opportunity to discuss with another for a long, long time.
And slowly he had found delight in just sitting and looking at her. He
was experienced enough to realize that this was a dangerous symptom, and
so from the moment he had been forced to acknowledge it to himself he
had been very careful to guard his speech and his manner in the girl's
He found pleasure in dreaming of what might have been as he sat watching
the girl's changing expression as different moods possessed her; but as
for permitting a hope, even, of realization of his dreams--ah, he was
far too practical for that, dreamer though he was.
As the two talked Grayson passed. His rather stern face clouded as he
saw the girl and the new bookkeeper laughing there together.
"Ain't you got nothin' to do?" he asked Bridge.
"Yes, indeed," replied the latter.
"Then why don't you do it?" snapped Grayson.
"I am," said Bridge.
"Mr. Bridge is entertaining me," interrupted the girl, before Grayson
could make any rejoinder. "It is my fault--I took him from his work. You
don't mind, do you, Mr. Grayson?"
Grayson mumbled an inarticulate reply and went his way.
"Mr. Grayson does not seem particularly enthusiastic about me," laughed
"No," replied the girl, candidly; "but I think it's just because you
"Can't ride!" ejaculated Bridge. "Why, haven't I been riding ever since
I came here?"
"Mr. Grayson doesn't consider anything in the way of equestrianism
riding unless the ridden is perpetually seeking the life of the rider,"
explained Barbara. "Just at present he is terribly put out because you
lost Brazos. He says Brazos never stumbled in his life, and even if you
had fallen from his back he would have stood beside you waiting for
you to remount him. You see he was the kindest horse on the
ranch--especially picked for me to ride. However in the world DID you
lose him, Mr. Bridge?"
The girl was looking full at the man as she propounded her query. Bridge
was silent. A faint flush overspread his face. He had not before known
that the horse was hers. He couldn't very well tell her the truth, and
he wouldn't lie to her, so he made no reply.
Barbara saw the flush and noted the man's silence. For the first time
her suspicions were aroused, yet she would not believe that this gentle,
amiable drifter could be guilty of any crime greater than negligence
or carelessness. But why his evident embarrassment now? The girl was
mystified. For a moment or two they sat in silence, then Barbara rose.
"I must run along
Of recent years we have specialized on submarines, which we have built for Germany, England, France and the United States.Page 11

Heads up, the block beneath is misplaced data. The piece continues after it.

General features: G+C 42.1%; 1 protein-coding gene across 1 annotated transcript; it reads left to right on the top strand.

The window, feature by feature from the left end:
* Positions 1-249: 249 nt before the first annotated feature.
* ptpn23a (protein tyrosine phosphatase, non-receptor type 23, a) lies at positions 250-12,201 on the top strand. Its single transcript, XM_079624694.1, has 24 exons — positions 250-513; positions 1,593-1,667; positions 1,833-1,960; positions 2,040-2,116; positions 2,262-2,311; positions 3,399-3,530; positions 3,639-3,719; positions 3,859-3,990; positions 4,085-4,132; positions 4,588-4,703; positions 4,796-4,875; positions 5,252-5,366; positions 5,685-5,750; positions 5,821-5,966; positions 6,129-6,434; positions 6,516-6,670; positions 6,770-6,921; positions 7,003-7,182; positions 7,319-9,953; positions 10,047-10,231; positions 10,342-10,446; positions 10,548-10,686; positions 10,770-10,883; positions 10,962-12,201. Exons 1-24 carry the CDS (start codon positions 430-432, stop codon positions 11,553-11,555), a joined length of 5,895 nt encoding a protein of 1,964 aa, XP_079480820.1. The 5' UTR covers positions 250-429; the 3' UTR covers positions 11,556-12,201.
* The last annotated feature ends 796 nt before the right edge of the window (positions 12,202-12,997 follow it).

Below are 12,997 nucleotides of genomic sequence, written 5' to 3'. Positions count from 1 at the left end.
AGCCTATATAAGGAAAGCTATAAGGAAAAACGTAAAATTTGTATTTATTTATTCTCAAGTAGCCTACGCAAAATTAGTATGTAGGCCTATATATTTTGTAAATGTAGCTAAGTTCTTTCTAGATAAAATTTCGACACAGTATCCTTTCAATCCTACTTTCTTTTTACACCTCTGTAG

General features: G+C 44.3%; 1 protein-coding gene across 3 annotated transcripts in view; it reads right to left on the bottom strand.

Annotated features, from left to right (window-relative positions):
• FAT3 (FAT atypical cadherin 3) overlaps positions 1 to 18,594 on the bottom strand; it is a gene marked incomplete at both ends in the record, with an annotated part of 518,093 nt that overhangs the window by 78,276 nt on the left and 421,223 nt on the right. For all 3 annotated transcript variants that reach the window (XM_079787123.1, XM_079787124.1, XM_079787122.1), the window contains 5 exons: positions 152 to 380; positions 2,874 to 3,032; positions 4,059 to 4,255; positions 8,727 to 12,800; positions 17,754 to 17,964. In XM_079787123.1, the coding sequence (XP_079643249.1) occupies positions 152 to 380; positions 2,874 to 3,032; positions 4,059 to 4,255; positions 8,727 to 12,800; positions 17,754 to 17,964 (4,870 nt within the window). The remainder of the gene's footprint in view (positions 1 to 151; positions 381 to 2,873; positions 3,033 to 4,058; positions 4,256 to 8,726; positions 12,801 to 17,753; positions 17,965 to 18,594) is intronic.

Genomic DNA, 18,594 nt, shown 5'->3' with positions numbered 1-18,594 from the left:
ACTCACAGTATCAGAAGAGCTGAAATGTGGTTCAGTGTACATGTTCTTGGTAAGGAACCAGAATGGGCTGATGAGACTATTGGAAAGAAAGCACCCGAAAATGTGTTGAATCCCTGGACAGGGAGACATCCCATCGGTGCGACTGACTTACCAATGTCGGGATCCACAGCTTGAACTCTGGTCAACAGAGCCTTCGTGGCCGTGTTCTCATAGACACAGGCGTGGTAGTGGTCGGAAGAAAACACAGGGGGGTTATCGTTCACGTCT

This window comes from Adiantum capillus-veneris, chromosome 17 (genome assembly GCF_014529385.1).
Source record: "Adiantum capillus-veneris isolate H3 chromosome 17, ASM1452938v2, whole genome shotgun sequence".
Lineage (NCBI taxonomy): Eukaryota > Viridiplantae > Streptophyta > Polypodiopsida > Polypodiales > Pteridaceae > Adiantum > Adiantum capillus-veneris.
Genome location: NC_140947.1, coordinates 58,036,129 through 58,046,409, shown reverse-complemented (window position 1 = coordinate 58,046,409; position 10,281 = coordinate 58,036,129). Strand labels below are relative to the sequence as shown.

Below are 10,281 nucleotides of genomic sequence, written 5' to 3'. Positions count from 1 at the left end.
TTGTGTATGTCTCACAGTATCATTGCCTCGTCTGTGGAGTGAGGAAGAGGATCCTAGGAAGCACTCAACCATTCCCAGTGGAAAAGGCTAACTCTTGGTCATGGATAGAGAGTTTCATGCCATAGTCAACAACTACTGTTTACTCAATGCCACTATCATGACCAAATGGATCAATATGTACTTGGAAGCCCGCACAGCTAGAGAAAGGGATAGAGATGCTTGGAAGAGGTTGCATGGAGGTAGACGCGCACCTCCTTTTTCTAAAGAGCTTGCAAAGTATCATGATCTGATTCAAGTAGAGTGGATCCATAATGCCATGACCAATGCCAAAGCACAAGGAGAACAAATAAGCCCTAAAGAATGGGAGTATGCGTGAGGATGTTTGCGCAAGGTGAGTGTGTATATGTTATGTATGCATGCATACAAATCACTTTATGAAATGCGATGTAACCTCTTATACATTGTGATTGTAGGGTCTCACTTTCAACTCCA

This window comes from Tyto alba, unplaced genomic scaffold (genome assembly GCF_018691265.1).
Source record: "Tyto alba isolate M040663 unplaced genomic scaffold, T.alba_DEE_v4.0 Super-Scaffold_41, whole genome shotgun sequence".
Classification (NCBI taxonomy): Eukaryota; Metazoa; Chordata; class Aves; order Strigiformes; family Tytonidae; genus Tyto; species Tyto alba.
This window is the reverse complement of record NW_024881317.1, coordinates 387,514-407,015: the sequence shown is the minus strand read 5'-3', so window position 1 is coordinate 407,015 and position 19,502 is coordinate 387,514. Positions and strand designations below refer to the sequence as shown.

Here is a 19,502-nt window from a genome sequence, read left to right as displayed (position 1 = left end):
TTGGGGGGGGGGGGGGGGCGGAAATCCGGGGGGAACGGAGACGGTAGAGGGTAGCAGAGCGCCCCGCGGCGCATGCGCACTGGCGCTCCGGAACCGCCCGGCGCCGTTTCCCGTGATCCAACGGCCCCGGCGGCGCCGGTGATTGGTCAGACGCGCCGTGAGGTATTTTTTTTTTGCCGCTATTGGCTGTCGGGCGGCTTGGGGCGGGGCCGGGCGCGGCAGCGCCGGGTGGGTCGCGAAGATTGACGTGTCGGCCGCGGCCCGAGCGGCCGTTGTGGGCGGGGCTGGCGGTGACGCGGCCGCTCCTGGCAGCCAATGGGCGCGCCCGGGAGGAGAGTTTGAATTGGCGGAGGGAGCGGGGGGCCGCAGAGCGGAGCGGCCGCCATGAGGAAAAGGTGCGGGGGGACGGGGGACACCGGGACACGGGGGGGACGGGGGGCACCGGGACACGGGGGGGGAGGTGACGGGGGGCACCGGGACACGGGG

With a loud-yelled command, he leaped to the slippery deck of the submersible, and at his heels came his hardy crew.Page 13
I made Nobs' bed down in Lys' room, for I knew she would feel less alone.Page 23
With Olson and a couple of the Englishmen I boarded the ship, and from her cargo selected what we needed--oil, provisions and water.Page 30
Should I swim until exhaustion claimed me, or should I give up and end the agony at the first plunge? From below came two muffled reports.Page 31
Presently the main deck came into view, and then the conning-tower opened behind me, and I turned to look into the anxious face of Bradley.Page 35
"What are you going to do, sir?" asked Olson.Page 37
The morning's search brought us no shred of hope.Page 38
much as to say "I told you so!" "This water is warm," he announced, "and fresh!" I grabbed the bucket and tasted its contents.Page 40
I gave the command full speed ahead and went charging toward the menace.Page 50
There were countless brook-trout here, and deep holes that invited us to bathe, and along the bank of the stream were trees bearing a close resemblance to ash and beech and oak, their characteristics evidently induced by the lower temperature of the air above the cold water and by the fact that their roots were watered by the water from the stream rather than from the warm springs which we afterward found in such abundance elsewhere.Page 54
Puffing and panting, we plodded on until within about a mile of the harbor we came upon a sight that brought us all up standing.Page 63
Bradley did not return; nor did we have any word from von Schoenvorts.Page 66
When we clambered to our feet, we saw a large section of the west wall torn and shattered.Page 67
These creatures fed together in perfect amity; nor did they show any great indications of terror when Nobs and I approached.Page 71
A man might scale them if unhampered and unhindered, but to clamber upward in the face of a belligerent tribe of half-men and with a girl to assist was beyond my capability.Page 75
Once more was this repeated before I was able to reach him and cut his throat; then I looked around for my companions, as I wanted them to come and carry the meat home; but I could see nothing of them.Page 84
I did not take conscious aim; and yet at each report.Page 87
And so we say good-bye in this, our last message to the world beyond the barrier cliffs.